Thursday, March 25, 2010

Poetry Friday and Nancy Bo Flood

Welcome!! It's Poetry Friday (well, I'm actually posting this on Thursday night so that all of you East Coasters can post before you go to bed!) and I'm pleased The Drift Record will be providing a spot for the round-up this week. You can post your Poetry Friday topics in the Comments field (at the end of this post.) Be sure to provide a link when you comment, since I will not be summarizing during the day outside the Comments field.

Meanwhile, I want to introduce you all to Nancy Bo Flood, a fine poet and author whose debut novel for children, WARRIORS IN THE CROSSFIRE, has just been released by Front Street Books.

 Old turtle, 
Little crab, 
Where should I go? 
Where can I hide? 

               -from Warriors in the Crossfire
Warriors in the Crossfire is the story of two boys, Joseph and Kento, caught between the battling Japanese and American forces on the island of Saipan during WWII. Each chapter is introduced by a quiet, koan-like poem that invites reflection (and often breaks your heart.)  I love the simplicity of the poem I opened this post with (titled "Courage.")  Here's another, which opens the chapter titled "War":

Shines silver 
Across breadfruit leaves., 
Broken shards of light, 
Broken dreams, 

I interviewed Nancy for The Drift Record, knowing you would love her poems for POETRY FRIDAY:

JL: Can you tell us what drew you to this historical period and setting? 

NBF: We were there. That is an overstatement but when our family lived on Saipan, our first surprise was that Saipan is part of the United States, a commonwealth, first put under U.S. care by the United Nations following WWII. Our second surprise was that the aftermath of WWII was everywhere -- rusting tanks and downed planes in the lagoon, Japanese cement bunkers pitted with bullet holes on every beach, and almost every family still recovering. I taught students who shared with me their family stories. I listened. I asked questions. Old timers were eager to "talk story." They encouraged me to tell their story so that peace would prevail, that their children could grow up with schools, enough food and a future. How seldom we think about the families and especially the children who live where wars are fought. Saipan is a tropical island in the western Pacific, the kind one imagines with sweeping white sand beaches and clear turquoise-blue waters. But World War II haunts both land and sea. I stood at the Suicide Cliff where hundred leaped to their deaths. The presence of war washes in and out like the tide. When I wrote Joseph's story, I wanted to write a story of hope, realistic and honest, but also one that expressed not only the horror and destruction of war but the amazing resiliency of the human heart to rebuild and forgive.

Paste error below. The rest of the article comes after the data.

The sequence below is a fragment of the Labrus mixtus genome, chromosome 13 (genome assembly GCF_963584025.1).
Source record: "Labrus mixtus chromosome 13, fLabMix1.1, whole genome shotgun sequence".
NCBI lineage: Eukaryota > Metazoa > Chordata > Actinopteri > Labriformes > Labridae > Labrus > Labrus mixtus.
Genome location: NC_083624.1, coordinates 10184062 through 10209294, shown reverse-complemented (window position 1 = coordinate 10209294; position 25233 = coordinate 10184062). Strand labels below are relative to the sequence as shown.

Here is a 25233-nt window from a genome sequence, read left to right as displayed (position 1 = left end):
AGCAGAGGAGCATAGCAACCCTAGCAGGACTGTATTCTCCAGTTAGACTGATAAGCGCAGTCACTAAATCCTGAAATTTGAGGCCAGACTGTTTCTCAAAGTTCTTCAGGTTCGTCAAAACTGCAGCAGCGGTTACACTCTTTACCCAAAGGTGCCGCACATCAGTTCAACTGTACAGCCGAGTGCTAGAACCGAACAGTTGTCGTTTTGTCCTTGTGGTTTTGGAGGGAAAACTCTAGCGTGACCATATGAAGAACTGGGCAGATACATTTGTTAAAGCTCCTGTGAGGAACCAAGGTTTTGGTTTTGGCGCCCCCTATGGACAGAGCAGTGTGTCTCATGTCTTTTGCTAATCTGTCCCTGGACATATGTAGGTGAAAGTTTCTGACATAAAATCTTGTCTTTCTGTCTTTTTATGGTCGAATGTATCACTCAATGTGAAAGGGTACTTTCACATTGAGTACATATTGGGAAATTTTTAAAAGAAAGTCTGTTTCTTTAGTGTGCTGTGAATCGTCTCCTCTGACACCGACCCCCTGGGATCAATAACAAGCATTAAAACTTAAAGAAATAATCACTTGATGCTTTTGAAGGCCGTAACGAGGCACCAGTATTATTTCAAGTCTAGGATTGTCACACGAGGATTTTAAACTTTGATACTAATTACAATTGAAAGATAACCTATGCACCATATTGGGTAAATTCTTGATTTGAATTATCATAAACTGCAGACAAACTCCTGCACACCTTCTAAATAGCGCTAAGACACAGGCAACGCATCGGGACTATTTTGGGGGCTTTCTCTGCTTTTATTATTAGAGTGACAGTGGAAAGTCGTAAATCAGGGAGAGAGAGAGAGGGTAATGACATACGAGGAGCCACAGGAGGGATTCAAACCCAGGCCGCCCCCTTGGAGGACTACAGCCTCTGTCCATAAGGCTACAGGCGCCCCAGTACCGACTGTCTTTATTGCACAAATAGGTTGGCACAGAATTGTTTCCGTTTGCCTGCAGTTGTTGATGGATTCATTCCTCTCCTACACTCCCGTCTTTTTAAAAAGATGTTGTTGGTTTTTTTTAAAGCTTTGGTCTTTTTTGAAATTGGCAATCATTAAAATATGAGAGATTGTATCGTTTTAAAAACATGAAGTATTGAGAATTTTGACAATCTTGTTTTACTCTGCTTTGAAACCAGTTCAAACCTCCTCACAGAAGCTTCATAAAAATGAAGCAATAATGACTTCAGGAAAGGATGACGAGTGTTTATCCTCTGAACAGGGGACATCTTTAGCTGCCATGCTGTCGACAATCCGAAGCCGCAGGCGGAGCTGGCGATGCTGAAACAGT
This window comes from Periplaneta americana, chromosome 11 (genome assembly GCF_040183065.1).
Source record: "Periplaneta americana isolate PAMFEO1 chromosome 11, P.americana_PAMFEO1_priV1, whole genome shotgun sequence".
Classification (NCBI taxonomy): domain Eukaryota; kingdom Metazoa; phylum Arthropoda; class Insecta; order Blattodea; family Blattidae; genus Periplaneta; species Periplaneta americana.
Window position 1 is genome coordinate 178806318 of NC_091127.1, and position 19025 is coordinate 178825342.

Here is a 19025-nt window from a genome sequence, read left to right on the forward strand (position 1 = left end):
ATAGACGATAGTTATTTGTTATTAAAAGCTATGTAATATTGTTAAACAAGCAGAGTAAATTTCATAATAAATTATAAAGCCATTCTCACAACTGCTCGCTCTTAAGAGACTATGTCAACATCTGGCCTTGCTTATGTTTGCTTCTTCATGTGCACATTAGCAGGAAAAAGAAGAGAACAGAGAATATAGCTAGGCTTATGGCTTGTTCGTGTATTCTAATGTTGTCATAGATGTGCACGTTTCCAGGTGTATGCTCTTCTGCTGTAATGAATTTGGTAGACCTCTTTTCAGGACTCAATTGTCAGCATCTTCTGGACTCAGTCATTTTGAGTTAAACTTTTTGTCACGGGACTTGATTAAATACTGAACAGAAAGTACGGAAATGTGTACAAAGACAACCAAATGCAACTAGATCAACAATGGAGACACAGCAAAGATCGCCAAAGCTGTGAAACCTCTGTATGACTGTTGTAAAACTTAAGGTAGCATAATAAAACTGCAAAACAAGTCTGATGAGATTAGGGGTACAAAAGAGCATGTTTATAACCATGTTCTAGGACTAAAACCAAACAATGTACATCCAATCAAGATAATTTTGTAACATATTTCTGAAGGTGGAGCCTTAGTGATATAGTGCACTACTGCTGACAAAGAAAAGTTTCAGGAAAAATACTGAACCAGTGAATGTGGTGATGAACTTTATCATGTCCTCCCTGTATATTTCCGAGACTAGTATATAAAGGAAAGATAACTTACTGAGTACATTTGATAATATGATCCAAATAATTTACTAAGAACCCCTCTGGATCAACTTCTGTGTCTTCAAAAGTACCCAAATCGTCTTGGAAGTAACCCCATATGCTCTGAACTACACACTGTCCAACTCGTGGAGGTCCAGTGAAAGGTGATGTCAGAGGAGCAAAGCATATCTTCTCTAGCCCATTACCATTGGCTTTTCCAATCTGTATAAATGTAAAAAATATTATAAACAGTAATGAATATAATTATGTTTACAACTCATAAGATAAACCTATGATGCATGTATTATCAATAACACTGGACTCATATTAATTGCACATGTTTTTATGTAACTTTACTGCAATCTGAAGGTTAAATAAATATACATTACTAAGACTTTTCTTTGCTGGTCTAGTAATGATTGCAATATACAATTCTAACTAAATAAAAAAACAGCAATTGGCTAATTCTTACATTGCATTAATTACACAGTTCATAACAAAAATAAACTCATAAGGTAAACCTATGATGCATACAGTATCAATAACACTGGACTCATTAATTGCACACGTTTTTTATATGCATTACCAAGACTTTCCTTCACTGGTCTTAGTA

JL: What do you think is the role of the writer for children during a time of war and social unrest? Do you see parallels between the story of Joseph and Kento and the stories of children now in Afghanistan and Iraq? 

NBF: When children grow up in the midst of conflict, they lose everything, including their childhood. "When will we ever learn?" Through story, a writer can create awareness. To be a child surrounded by war, what is that like? Is it about guns and bombs? I think for many children, it is also about losing precious parts of childhood, forever. School, family home, and even pets. In Faithful Elephants: A True Story of Animals, People and War by Yukio Tsuchiya and Ted Lewin, the elephant keeper tells of trying to kill his dear friends, his elephants. Children around the world relate to loving a trip to the zoo and staring spellbound at elephants curling their trunks or flapping their enormous ears. Why would anyone want to kill them? Fire bombs were exploding over Tokyo. No one had food, especially enough food to feed starving elephants. Who thinks about having to leave the family dog or cat behind, or killing all the zoo animals, when war breaks out? Story makes us stop and see with a new perspective. Story gives us hope. In Warriors in the Crossfire, Joseph loses almost everything he cares about . How could he make his dreams come true without an education? How does a young warrior decide? What will help his family survive instead of perish? Joseph discovers that being a warrior sometimes means to restrain, to hide, to wait. He learns that his father's stories, not guns or bullets - his cultures chants, songs and dances - provide what he needs to survive.

JL: You're a wonderful poet - tell us about how it felt to work on this much longer piece of fiction.